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Topology, symmetry and localization – an alliance on average

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In topological states of matter, topology imposes constraints on the localization properties of electrons. For example, in the quantum Hall effect a quantized value of the Hall resistivity requires localization at the Fermi energy, while a transition between two quantized values requires delocalization. In this talk I will discuss topological states of a weaker type, those in which the topological protection relies on the preservation of a symmetry. I will examine how – and when – their topological nature affects their localization properties when they are subjected to a disordered potential that satisfies the symmetry only on average. I will start by reviewing the case of the quantum Hall effect, and then proceed to analyze topological states that rely on spatial symmetries such as translation invariance and inversion. The talk is not technical, and a broad introduction will be given.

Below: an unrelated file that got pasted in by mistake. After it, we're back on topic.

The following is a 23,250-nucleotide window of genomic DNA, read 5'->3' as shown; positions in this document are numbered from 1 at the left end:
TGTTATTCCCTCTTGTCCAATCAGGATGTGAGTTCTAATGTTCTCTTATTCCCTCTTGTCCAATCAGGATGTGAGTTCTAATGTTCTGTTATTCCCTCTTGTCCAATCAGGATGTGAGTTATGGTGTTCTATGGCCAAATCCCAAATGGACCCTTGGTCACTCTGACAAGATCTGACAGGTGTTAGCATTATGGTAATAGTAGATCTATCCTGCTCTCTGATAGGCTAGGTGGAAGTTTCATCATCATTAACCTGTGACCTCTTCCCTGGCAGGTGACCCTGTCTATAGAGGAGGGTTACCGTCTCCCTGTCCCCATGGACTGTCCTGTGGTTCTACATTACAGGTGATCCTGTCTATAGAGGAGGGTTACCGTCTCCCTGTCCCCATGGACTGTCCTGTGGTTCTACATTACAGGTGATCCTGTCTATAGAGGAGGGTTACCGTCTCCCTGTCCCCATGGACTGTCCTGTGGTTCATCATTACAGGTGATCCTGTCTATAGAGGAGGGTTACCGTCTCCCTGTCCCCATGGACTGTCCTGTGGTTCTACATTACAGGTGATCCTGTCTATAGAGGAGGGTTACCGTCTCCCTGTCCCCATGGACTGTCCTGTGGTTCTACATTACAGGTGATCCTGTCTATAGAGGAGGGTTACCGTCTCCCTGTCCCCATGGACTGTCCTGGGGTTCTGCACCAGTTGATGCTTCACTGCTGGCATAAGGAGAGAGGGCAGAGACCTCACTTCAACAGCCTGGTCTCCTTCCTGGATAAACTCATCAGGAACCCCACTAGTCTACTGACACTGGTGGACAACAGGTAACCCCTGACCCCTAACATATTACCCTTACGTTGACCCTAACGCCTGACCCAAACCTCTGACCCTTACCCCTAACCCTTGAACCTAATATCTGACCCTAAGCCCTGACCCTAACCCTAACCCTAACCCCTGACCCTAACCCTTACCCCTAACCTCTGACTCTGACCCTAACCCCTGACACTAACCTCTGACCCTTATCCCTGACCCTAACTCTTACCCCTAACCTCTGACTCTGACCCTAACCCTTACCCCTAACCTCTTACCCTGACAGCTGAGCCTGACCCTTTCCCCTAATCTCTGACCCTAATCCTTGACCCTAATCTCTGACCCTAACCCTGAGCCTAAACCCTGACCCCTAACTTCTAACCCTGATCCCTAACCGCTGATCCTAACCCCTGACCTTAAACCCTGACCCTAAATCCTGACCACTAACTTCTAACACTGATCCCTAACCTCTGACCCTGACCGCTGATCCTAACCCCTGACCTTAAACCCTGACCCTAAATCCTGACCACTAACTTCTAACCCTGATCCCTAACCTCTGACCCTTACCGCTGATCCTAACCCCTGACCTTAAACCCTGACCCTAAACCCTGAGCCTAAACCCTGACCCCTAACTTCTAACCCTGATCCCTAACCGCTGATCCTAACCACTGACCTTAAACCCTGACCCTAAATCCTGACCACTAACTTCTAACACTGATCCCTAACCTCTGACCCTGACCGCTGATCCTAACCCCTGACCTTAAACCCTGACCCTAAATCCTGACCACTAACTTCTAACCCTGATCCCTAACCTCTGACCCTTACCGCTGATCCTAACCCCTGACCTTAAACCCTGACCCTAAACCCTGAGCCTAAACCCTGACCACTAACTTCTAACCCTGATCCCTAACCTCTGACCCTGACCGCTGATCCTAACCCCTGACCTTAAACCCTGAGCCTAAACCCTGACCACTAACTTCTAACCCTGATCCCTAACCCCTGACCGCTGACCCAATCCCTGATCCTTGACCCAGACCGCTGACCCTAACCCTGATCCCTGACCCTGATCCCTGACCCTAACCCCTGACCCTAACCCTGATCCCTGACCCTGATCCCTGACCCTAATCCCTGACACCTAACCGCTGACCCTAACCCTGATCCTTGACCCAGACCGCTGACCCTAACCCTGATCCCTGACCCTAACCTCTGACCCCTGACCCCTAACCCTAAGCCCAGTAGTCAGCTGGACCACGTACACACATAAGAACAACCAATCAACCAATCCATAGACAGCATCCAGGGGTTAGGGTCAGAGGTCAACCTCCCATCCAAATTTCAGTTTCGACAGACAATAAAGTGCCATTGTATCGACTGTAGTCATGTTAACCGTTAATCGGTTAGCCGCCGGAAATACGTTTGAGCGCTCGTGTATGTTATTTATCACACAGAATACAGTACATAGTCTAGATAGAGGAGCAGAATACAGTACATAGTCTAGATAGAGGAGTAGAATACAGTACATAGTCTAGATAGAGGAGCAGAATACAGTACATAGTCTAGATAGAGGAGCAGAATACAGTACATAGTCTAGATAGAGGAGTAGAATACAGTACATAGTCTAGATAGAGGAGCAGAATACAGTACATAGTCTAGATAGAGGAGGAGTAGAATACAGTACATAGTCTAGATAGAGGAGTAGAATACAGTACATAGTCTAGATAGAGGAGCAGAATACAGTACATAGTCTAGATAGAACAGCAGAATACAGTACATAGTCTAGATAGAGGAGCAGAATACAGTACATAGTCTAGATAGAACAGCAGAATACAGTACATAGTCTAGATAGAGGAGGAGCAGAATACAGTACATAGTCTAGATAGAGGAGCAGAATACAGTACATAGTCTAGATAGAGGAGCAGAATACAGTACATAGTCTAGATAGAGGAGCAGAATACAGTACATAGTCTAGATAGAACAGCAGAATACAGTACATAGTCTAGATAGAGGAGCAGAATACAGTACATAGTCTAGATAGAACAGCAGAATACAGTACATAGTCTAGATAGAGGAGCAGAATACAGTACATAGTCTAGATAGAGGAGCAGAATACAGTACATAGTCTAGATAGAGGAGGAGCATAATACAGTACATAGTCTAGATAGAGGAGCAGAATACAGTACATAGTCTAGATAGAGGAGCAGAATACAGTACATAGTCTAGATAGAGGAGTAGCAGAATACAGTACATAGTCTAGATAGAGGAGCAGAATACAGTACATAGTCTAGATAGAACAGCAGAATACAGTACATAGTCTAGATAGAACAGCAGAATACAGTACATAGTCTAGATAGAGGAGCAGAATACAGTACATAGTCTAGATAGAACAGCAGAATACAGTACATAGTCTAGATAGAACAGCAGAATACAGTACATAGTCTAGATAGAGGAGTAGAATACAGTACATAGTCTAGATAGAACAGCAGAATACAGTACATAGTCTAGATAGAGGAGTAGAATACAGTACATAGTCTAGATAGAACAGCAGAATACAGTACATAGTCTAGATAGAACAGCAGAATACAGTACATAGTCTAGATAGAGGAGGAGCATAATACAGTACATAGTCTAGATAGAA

This talk is part of the Theory of Condensed Matter series.

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